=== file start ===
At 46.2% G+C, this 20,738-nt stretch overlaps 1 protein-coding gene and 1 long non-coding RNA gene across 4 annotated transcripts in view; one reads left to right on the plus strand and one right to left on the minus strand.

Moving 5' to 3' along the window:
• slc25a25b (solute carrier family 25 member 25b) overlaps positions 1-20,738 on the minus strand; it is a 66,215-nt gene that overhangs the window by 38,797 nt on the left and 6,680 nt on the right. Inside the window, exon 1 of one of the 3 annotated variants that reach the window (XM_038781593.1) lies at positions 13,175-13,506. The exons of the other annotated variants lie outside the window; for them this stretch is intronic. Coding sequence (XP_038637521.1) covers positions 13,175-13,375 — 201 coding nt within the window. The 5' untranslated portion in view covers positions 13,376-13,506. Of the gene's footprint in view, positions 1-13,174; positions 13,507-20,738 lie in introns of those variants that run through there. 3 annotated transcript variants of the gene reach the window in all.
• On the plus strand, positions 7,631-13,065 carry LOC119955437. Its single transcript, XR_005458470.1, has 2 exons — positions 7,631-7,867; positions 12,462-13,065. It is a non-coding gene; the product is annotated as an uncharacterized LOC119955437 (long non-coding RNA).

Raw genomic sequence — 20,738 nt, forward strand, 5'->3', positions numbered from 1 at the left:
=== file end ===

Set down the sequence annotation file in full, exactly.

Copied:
At 46.2% G+C, this 20,738-nt stretch overlaps 1 protein-coding gene and 1 long non-coding RNA gene across 4 annotated transcripts in view; one reads left to right on the plus strand and one right to left on the minus strand.

Moving 5' to 3' along the window:
• slc25a25b (solute carrier family 25 member 25b) overlaps positions 1-20,738 on the minus strand; it is a 66,215-nt gene that overhangs the window by 38,797 nt on the left and 6,680 nt on the right. Inside the window, exon 1 of one of the 3 annotated variants that reach the window (XM_038781593.1) lies at positions 13,175-13,506. The exons of the other annotated variants lie outside the window; for them this stretch is intronic. Coding sequence (XP_038637521.1) covers positions 13,175-13,375 — 201 coding nt within the window. The 5' untranslated portion in view covers positions 13,376-13,506. Of the gene's footprint in view, positions 1-13,174; positions 13,507-20,738 lie in introns of those variants that run through there. 3 annotated transcript variants of the gene reach the window in all.
• On the plus strand, positions 7,631-13,065 carry LOC119955437. Its single transcript, XR_005458470.1, has 2 exons — positions 7,631-7,867; positions 12,462-13,065. It is a non-coding gene; the product is annotated as an uncharacterized LOC119955437 (long non-coding RNA).

Raw genomic sequence — 20,738 nt, forward strand, 5'->3', positions numbered from 1 at the left: